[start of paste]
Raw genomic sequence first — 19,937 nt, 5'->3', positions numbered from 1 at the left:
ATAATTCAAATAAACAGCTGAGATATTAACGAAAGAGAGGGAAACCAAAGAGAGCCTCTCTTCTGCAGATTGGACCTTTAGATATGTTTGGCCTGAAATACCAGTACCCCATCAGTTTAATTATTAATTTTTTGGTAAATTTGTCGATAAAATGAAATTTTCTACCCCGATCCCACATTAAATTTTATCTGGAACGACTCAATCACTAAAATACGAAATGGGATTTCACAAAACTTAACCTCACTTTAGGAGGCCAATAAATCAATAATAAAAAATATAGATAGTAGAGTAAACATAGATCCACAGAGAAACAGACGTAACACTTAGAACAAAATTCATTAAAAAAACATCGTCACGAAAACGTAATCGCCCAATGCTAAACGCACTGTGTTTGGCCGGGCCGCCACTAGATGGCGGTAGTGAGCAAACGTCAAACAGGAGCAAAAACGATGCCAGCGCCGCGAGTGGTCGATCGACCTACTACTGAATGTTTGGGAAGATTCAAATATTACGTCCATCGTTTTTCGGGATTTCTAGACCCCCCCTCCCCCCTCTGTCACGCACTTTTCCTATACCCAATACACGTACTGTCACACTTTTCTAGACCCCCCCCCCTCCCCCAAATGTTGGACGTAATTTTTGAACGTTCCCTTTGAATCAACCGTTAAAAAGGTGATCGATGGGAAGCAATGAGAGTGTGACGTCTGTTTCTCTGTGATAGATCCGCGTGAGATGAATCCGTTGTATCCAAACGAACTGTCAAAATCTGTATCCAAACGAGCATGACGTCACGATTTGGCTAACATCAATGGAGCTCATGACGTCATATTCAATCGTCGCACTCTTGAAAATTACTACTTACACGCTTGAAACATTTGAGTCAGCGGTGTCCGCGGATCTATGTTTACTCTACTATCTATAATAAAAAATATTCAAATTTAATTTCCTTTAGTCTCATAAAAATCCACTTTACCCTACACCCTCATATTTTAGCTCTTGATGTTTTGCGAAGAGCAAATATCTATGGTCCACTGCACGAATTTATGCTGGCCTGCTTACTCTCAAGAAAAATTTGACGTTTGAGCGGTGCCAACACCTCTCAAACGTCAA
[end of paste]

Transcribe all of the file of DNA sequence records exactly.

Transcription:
Raw genomic sequence first — 19,937 nt, 5'->3', positions numbered from 1 at the left:
ATAATTCAAATAAACAGCTGAGATATTAACGAAAGAGAGGGAAACCAAAGAGAGCCTCTCTTCTGCAGATTGGACCTTTAGATATGTTTGGCCTGAAATACCAGTACCCCATCAGTTTAATTATTAATTTTTTGGTAAATTTGTCGATAAAATGAAATTTTCTACCCCGATCCCACATTAAATTTTATCTGGAACGACTCAATCACTAAAATACGAAATGGGATTTCACAAAACTTAACCTCACTTTAGGAGGCCAATAAATCAATAATAAAAAATATAGATAGTAGAGTAAACATAGATCCACAGAGAAACAGACGTAACACTTAGAACAAAATTCATTAAAAAAACATCGTCACGAAAACGTAATCGCCCAATGCTAAACGCACTGTGTTTGGCCGGGCCGCCACTAGATGGCGGTAGTGAGCAAACGTCAAACAGGAGCAAAAACGATGCCAGCGCCGCGAGTGGTCGATCGACCTACTACTGAATGTTTGGGAAGATTCAAATATTACGTCCATCGTTTTTCGGGATTTCTAGACCCCCCCTCCCCCCTCTGTCACGCACTTTTCCTATACCCAATACACGTACTGTCACACTTTTCTAGACCCCCCCCCCTCCCCCAAATGTTGGACGTAATTTTTGAACGTTCCCTTTGAATCAACCGTTAAAAAGGTGATCGATGGGAAGCAATGAGAGTGTGACGTCTGTTTCTCTGTGATAGATCCGCGTGAGATGAATCCGTTGTATCCAAACGAACTGTCAAAATCTGTATCCAAACGAGCATGACGTCACGATTTGGCTAACATCAATGGAGCTCATGACGTCATATTCAATCGTCGCACTCTTGAAAATTACTACTTACACGCTTGAAACATTTGAGTCAGCGGTGTCCGCGGATCTATGTTTACTCTACTATCTATAATAAAAAATATTCAAATTTAATTTCCTTTAGTCTCATAAAAATCCACTTTACCCTACACCCTCATATTTTAGCTCTTGATGTTTTGCGAAGAGCAAATATCTATGGTCCACTGCACGAATTTATGCTGGCCTGCTTACTCTCAAGAAAAATTTGACGTTTGAGCGGTGCCAACACCTCTCAAACGTCAA